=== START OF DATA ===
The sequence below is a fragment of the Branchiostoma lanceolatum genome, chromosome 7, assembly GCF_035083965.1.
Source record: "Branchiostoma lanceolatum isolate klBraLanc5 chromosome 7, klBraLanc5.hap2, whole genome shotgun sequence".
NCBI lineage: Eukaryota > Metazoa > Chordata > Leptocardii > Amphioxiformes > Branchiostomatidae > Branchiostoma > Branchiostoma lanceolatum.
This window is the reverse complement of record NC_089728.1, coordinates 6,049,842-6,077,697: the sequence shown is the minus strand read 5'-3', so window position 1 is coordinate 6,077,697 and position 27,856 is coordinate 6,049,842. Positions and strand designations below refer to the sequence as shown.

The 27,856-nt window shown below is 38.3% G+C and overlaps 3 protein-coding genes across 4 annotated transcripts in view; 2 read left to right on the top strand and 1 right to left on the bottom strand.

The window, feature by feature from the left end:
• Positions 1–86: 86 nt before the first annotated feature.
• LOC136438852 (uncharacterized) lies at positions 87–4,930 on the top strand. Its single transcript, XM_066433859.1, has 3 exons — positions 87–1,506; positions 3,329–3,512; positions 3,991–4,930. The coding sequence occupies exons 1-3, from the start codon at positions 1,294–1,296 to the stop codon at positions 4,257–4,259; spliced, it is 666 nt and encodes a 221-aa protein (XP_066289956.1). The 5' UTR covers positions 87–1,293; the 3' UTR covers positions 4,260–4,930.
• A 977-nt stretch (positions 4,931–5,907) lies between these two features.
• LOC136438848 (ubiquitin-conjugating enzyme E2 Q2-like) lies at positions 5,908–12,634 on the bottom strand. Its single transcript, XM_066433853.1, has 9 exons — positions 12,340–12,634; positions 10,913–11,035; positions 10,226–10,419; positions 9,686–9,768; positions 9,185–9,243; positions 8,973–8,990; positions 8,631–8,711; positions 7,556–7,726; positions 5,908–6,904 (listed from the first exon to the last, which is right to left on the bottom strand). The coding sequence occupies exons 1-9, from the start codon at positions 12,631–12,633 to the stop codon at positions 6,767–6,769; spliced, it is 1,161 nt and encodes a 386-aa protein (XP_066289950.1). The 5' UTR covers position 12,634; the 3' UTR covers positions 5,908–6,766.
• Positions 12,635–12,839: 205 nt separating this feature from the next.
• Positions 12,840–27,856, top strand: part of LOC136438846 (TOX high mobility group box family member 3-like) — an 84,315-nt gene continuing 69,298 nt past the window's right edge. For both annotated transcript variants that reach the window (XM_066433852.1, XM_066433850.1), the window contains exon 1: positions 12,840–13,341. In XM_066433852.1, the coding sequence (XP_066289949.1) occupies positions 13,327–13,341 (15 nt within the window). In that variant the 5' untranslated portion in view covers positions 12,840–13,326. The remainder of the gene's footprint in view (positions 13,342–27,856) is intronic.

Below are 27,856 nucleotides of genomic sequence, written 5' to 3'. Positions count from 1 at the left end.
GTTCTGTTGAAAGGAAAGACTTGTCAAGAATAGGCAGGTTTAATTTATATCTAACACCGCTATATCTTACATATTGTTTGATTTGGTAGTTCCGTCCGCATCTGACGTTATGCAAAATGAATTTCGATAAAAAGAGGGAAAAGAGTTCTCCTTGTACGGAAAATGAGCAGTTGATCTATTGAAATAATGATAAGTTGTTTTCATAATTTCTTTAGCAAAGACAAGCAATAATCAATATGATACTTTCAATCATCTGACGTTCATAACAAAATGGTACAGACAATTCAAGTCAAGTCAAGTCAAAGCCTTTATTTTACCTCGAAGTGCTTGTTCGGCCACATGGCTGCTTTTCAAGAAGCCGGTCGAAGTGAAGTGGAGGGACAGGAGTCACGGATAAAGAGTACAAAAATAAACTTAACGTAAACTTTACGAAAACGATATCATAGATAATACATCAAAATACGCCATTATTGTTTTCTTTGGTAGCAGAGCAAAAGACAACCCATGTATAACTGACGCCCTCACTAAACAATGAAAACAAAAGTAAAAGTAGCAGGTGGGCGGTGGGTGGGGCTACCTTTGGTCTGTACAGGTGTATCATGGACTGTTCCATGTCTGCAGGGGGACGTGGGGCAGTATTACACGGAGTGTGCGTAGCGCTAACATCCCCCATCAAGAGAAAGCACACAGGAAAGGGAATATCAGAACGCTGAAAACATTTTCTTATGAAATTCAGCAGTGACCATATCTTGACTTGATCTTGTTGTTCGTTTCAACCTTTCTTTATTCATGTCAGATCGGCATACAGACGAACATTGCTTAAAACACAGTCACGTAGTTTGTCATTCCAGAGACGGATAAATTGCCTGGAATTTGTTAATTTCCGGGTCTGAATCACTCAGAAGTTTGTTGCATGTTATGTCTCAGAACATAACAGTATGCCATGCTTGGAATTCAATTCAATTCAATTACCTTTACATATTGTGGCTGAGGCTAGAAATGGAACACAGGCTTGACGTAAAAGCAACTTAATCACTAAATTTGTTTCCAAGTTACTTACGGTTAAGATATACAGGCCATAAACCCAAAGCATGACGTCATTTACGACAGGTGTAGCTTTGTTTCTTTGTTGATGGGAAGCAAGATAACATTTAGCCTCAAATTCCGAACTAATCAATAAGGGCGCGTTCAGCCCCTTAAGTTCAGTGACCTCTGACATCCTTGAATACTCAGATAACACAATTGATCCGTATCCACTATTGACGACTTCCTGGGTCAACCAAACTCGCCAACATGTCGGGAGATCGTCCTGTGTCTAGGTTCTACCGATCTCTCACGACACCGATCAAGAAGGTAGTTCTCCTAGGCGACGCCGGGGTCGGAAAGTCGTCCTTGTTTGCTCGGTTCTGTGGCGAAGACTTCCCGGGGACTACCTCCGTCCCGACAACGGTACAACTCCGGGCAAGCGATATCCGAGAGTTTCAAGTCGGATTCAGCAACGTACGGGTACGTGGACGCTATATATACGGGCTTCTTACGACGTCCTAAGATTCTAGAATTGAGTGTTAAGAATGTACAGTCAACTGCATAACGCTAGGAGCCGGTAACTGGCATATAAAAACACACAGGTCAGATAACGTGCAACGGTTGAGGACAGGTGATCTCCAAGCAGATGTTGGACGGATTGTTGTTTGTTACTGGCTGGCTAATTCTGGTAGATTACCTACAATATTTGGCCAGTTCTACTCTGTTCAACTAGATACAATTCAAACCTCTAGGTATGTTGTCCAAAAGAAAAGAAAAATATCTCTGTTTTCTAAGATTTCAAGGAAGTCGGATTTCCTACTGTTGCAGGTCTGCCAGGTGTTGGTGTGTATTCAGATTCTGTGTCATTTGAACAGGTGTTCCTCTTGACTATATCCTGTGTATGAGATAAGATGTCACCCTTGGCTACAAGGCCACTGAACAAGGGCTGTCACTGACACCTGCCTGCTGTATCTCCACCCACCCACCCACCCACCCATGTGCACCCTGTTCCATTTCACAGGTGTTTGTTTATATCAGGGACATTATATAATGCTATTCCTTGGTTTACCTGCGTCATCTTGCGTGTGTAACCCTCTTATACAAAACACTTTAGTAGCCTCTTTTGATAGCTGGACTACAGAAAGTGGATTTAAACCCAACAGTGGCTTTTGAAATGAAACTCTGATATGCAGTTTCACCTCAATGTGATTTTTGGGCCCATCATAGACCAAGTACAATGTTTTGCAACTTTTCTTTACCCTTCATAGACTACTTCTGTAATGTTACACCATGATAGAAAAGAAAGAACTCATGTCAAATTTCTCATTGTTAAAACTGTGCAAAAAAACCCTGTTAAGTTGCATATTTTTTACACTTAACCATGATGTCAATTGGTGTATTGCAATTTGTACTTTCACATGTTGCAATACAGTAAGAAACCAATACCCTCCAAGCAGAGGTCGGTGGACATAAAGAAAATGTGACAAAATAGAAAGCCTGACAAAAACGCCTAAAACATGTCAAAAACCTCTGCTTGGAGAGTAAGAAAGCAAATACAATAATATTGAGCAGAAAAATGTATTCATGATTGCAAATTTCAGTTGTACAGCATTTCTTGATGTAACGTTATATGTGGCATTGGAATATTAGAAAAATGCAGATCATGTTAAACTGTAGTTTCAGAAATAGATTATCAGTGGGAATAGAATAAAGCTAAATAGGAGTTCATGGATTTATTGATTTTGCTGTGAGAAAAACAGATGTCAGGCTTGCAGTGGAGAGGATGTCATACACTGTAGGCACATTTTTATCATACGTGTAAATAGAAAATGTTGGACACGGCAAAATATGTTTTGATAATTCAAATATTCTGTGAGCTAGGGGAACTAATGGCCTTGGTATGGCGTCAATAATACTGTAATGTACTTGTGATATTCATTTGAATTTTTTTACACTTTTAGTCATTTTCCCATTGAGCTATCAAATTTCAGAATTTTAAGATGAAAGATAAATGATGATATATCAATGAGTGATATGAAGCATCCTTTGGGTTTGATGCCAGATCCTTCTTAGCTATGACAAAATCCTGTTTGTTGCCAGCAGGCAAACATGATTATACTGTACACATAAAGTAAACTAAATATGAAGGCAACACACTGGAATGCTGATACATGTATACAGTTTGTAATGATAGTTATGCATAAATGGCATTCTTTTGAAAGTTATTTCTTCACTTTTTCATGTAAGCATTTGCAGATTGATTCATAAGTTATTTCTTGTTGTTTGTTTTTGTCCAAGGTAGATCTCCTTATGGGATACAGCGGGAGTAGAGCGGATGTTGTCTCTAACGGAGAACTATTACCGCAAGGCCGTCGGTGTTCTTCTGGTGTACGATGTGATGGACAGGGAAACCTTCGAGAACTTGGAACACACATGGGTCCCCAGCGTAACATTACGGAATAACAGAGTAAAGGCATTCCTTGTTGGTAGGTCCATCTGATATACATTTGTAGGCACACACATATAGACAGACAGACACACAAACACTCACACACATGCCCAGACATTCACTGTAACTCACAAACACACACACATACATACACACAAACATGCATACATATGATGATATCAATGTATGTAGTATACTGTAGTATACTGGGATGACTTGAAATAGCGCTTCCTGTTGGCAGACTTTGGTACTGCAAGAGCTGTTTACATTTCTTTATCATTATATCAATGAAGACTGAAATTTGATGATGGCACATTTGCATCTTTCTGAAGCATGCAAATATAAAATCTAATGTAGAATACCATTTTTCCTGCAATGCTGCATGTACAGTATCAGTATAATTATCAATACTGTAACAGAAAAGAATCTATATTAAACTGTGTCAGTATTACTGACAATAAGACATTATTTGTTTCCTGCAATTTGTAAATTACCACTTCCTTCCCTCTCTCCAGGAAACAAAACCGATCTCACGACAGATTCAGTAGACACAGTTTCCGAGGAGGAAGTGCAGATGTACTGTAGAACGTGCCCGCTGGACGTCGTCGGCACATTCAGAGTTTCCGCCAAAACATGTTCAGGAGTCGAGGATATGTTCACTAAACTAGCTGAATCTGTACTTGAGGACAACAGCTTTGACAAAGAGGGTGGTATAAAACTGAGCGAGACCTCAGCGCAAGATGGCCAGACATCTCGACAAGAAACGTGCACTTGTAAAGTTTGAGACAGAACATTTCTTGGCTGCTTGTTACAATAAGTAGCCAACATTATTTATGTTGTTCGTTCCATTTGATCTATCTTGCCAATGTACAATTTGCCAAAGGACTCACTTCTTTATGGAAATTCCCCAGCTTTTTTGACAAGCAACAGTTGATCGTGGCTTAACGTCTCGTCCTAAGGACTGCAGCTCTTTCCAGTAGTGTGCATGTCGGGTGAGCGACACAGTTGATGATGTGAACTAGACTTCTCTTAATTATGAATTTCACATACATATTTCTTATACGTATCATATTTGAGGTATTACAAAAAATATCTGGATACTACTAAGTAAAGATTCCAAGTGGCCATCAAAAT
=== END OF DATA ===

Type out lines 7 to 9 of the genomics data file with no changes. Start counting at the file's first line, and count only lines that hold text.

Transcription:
• Positions 1–86: 86 nt before the first annotated feature.
• LOC136438852 (uncharacterized) lies at positions 87–4,930 on the top strand. Its single transcript, XM_066433859.1, has 3 exons — positions 87–1,506; positions 3,329–3,512; positions 3,991–4,930. The coding sequence occupies exons 1-3, from the start codon at positions 1,294–1,296 to the stop codon at positions 4,257–4,259; spliced, it is 666 nt and encodes a 221-aa protein (XP_066289956.1). The 5' UTR covers positions 87–1,293; the 3' UTR covers positions 4,260–4,930.
• A 977-nt stretch (positions 4,931–5,907) lies between these two features.